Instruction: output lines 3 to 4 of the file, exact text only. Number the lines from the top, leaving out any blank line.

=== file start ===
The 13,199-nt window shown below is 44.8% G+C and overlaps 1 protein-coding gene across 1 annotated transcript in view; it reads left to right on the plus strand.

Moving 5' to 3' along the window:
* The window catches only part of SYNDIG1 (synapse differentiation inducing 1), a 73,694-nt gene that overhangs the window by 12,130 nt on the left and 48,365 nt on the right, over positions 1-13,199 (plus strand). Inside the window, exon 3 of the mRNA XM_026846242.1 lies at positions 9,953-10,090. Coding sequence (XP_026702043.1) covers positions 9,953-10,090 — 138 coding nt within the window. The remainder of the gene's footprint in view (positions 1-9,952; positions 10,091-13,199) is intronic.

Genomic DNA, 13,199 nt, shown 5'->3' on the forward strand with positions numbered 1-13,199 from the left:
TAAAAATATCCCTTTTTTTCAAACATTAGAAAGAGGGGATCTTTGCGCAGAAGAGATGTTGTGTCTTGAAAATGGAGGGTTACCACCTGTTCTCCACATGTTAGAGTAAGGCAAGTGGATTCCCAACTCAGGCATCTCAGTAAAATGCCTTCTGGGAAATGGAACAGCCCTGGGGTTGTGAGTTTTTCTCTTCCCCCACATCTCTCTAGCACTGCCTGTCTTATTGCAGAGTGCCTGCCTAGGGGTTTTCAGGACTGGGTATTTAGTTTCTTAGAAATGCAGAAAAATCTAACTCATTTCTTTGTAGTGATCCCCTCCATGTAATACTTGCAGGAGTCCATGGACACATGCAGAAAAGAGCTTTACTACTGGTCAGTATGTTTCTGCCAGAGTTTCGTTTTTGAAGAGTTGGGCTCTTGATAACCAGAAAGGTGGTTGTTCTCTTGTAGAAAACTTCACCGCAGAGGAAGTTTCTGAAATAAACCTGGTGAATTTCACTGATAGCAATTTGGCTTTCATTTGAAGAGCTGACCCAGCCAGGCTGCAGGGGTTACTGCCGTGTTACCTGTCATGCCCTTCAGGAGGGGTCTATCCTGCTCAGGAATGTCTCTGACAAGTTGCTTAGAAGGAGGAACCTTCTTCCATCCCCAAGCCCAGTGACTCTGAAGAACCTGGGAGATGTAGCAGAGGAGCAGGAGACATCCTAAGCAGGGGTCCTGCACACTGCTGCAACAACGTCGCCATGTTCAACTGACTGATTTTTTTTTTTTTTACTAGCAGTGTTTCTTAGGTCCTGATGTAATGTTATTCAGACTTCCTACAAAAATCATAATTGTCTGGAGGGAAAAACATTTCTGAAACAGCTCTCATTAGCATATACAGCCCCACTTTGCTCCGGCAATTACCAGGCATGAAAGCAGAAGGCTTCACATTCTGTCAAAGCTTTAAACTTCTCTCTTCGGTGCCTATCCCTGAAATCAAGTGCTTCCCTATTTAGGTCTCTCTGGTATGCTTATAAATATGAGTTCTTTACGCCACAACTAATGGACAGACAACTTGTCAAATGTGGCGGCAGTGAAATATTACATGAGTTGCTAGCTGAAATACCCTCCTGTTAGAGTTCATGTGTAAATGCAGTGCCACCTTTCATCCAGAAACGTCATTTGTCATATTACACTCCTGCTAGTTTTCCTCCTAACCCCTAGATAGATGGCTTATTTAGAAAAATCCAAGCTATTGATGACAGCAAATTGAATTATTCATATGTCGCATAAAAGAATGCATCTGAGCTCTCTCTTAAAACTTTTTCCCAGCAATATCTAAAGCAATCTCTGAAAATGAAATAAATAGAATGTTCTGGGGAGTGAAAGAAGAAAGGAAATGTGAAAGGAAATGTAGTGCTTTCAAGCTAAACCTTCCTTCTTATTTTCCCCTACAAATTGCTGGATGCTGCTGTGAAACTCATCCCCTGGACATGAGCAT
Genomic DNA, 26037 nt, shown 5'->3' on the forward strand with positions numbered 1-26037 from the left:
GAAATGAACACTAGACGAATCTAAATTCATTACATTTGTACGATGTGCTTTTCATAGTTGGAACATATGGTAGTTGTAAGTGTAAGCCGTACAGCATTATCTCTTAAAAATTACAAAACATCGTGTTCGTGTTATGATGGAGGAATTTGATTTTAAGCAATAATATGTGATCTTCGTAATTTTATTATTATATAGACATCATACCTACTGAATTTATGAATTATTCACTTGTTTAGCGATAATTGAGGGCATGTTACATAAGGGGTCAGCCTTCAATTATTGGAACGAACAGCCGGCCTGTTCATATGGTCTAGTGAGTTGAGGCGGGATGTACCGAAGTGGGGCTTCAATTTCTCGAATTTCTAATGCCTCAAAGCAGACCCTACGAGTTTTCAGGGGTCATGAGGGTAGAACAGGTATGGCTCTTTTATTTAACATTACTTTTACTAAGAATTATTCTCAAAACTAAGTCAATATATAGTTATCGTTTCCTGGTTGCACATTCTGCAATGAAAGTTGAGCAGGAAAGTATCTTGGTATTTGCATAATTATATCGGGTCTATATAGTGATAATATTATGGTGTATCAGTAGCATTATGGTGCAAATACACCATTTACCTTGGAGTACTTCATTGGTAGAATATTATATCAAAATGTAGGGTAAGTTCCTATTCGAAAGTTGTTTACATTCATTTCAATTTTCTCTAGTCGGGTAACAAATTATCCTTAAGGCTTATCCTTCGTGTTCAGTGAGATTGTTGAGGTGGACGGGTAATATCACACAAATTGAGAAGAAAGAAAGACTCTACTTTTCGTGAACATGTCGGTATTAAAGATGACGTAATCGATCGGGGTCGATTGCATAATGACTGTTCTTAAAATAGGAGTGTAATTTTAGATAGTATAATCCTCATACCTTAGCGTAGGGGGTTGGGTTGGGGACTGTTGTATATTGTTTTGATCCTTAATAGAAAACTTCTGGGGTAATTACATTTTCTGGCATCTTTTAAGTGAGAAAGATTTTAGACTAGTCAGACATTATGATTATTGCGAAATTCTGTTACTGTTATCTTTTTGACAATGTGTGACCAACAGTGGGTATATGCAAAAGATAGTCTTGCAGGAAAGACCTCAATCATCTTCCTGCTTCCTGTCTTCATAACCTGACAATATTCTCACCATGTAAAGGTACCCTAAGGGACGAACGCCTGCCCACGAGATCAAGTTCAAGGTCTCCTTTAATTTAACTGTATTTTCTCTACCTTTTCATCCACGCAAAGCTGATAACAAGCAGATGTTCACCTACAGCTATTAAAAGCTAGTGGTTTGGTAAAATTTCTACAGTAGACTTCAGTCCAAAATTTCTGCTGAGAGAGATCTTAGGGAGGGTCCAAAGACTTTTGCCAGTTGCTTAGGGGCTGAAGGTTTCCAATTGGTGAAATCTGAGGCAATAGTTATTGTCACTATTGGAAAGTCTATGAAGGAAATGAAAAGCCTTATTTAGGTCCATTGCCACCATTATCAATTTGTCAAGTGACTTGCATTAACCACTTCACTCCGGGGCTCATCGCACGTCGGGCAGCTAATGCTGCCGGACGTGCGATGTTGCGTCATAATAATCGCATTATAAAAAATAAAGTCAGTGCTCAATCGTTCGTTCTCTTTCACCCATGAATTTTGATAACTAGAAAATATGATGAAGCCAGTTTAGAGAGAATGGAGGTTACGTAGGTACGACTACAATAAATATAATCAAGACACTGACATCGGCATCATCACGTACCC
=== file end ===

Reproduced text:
* The window catches only part of SYNDIG1 (synapse differentiation inducing 1), a 73,694-nt gene that overhangs the window by 12,130 nt on the left and 48,365 nt on the right, over positions 1-13,199 (plus strand). Inside the window, exon 3 of the mRNA XM_026846242.1 lies at positions 9,953-10,090. Coding sequence (XP_026702043.1) covers positions 9,953-10,090 — 138 coding nt within the window. The remainder of the gene's footprint in view (positions 1-9,952; positions 10,091-13,199) is intronic.

Genomic DNA, 13,199 nt, shown 5'->3' on the forward strand with positions numbered 1-13,199 from the left: